Today we'll look at Allison Transmission Holdings, Inc. (NYSE:ALSN) and reflect on its potential as an investment. Specifically, we're going to calculate its Return On Capital Employed (ROCE), in the hopes of getting some insight into the business.
First of all, we'll work out how to calculate ROCE. Second, we'll look at its ROCE compared to similar companies. And finally, we'll look at how its current liabilities are impacting its ROCE.
Return On Capital Employed (ROCE): What is it?
ROCE measures the amount of pre-tax profits a company can generate from the capital employed in its business. Generally speaking a higher ROCE is better. Overall, it is a valuable metric that has its flaws. Author Edwin Whiting says to be careful when comparing the ROCE of different businesses, since 'No two businesses are exactly alike.
How Do You Calculate Return On Capital Employed?
The formula for calculating the return on capital employed is:
Return on Capital Employed = Earnings Before Interest and Tax (EBIT) ÷ (Total Assets - Current Liabilities)
Or for Allison Transmission Holdings:
0.24 = US$950m ÷ (US$4.5b - US$477m) (Based on the trailing twelve months to September 2019.)
So, Allison Transmission Holdings has an ROCE of 24%.
Does Allison Transmission Holdings Have A Good ROCE?
ROCE can be useful when making comparisons, such as between similar companies. In our analysis, Allison Transmission Holdings's ROCE is meaningfully higher than the 11% average in the Machinery industry. We consider this a positive sign, because it suggests it uses capital more efficiently than similar companies. Setting aside the comparison to its industry for a moment, Allison Transmission Holdings's ROCE in absolute terms currently looks quite high.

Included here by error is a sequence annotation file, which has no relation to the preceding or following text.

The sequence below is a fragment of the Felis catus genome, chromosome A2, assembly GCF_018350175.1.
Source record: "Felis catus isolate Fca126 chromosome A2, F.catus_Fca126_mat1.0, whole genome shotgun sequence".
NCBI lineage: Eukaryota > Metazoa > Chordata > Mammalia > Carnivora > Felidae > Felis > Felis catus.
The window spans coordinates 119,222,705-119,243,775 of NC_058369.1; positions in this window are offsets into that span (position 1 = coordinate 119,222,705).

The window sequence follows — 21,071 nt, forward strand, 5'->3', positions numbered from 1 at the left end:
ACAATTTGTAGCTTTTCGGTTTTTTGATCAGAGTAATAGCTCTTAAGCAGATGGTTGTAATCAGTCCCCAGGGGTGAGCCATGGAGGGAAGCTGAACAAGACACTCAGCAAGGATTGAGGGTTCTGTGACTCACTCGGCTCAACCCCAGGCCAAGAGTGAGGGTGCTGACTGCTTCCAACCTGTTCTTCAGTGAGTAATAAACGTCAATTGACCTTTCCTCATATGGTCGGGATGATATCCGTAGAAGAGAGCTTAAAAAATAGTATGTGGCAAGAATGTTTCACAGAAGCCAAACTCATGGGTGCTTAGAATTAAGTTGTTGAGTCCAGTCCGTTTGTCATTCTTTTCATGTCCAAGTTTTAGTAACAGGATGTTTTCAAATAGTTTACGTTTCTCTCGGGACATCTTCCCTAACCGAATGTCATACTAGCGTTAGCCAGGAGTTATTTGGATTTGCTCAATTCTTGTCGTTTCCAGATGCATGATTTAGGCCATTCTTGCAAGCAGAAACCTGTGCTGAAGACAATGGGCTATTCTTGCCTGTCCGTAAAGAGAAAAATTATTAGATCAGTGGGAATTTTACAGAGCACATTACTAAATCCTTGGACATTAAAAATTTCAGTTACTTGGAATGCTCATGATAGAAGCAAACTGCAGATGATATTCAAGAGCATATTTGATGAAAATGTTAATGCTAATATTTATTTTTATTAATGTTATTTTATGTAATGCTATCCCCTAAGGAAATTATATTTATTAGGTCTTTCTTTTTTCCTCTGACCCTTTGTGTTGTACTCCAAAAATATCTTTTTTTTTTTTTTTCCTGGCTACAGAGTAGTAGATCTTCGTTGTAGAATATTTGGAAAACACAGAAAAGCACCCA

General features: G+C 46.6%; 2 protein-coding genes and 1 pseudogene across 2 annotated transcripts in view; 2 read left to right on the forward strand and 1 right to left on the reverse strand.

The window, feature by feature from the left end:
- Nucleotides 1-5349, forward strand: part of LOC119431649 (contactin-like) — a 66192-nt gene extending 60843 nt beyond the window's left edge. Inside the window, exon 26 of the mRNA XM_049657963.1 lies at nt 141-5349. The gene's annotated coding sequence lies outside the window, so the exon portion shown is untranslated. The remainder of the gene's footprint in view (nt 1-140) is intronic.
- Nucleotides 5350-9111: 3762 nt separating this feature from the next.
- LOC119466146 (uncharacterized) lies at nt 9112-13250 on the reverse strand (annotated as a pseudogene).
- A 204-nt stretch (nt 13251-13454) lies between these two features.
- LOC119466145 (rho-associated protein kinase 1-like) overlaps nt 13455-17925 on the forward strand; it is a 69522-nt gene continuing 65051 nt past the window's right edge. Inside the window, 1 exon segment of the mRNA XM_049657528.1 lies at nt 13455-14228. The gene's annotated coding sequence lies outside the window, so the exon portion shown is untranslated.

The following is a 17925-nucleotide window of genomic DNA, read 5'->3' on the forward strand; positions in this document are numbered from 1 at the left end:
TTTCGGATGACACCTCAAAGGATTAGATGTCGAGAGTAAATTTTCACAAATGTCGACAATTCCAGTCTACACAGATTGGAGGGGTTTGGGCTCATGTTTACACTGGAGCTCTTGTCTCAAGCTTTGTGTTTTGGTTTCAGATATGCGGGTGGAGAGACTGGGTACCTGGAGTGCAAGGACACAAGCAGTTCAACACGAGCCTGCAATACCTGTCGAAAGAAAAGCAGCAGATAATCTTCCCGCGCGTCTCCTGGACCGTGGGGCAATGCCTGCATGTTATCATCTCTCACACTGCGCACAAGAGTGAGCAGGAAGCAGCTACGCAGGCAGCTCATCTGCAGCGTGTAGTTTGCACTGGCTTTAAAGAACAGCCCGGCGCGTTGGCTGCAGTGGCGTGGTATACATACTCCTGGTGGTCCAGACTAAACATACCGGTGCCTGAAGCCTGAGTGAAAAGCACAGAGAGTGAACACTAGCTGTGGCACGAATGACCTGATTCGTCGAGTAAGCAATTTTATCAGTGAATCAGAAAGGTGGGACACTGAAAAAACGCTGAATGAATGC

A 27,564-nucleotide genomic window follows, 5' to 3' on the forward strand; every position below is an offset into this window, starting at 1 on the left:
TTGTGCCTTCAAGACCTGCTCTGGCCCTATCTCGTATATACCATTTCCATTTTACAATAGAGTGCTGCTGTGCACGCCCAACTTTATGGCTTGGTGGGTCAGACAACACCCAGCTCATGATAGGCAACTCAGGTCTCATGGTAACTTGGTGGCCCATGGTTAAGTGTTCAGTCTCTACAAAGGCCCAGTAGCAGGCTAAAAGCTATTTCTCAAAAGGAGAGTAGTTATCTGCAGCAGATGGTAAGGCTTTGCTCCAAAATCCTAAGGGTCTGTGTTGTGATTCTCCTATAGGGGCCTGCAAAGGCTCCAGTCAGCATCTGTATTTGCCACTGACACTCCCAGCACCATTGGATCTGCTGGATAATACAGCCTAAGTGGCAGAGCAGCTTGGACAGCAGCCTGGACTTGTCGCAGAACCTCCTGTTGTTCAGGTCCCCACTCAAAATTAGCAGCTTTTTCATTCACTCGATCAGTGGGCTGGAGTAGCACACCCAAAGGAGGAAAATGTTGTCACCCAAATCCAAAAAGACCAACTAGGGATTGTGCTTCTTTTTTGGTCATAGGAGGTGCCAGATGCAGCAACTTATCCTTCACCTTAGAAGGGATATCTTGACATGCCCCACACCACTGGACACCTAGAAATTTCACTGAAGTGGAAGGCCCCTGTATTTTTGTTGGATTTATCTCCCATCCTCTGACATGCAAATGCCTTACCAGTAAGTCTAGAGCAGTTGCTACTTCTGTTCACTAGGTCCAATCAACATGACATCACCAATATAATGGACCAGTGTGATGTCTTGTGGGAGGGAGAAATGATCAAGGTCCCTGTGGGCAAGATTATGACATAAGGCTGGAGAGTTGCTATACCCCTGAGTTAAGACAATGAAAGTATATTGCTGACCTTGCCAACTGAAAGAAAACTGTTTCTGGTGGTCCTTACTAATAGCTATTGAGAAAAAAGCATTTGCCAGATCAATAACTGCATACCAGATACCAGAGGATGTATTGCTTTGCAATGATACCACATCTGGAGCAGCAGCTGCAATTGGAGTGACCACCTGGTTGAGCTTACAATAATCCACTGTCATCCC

In our analysis, Allison Transmission Holdings's ROCE appears to be 24%, compared to 3 years ago, when its ROCE was 12%. This makes us think the business might be improving. You can click on the image below to see (in greater detail) how Allison Transmission Holdings's past growth compares to other companies.
When considering this metric, keep in mind that it is backwards looking, and not necessarily predictive. Companies in cyclical industries can be difficult to understand using ROCE, as returns typically look high during boom times, and low during busts. This is because ROCE only looks at one year, instead of considering returns across a whole cycle. Since the future is so important for investors, you should check out our free report on analyst forecasts for Allison Transmission Holdings.
How Allison Transmission Holdings's Current Liabilities Impact Its ROCE
Liabilities, such as supplier bills and bank overdrafts, are referred to as current liabilities if they need to be paid within 12 months. The ROCE equation subtracts current liabilities from capital employed, so a company with a lot of current liabilities appears to have less capital employed, and a higher ROCE than otherwise. To counter this, investors can check if a company has high current liabilities relative to total assets.
Allison Transmission Holdings has total assets of US$4.5b and current liabilities of US$477m. As a result, its current liabilities are equal to approximately 11% of its total assets. This is quite a low level of current liabilities which would not greatly boost the already high ROCE.
Our Take On Allison Transmission Holdings's ROCE
This is good to see, and with such a high ROCE, Allison Transmission Holdings may be worth a closer look. Allison Transmission Holdings looks strong on this analysis, but there are plenty of other companies that could be a good opportunity . Here is a free list of companies growing earnings rapidly.
For those who like to find winning investments this free list of growing companies with recent insider purchasing, could be just the ticket.
If you spot an error that warrants correction, please contact the editor at email@example.com. This article by Simply Wall St is general in nature. It does not constitute a recommendation to buy or sell any stock, and does not take account of your objectives, or your financial situation. Simply Wall St has no position in the stocks mentioned.
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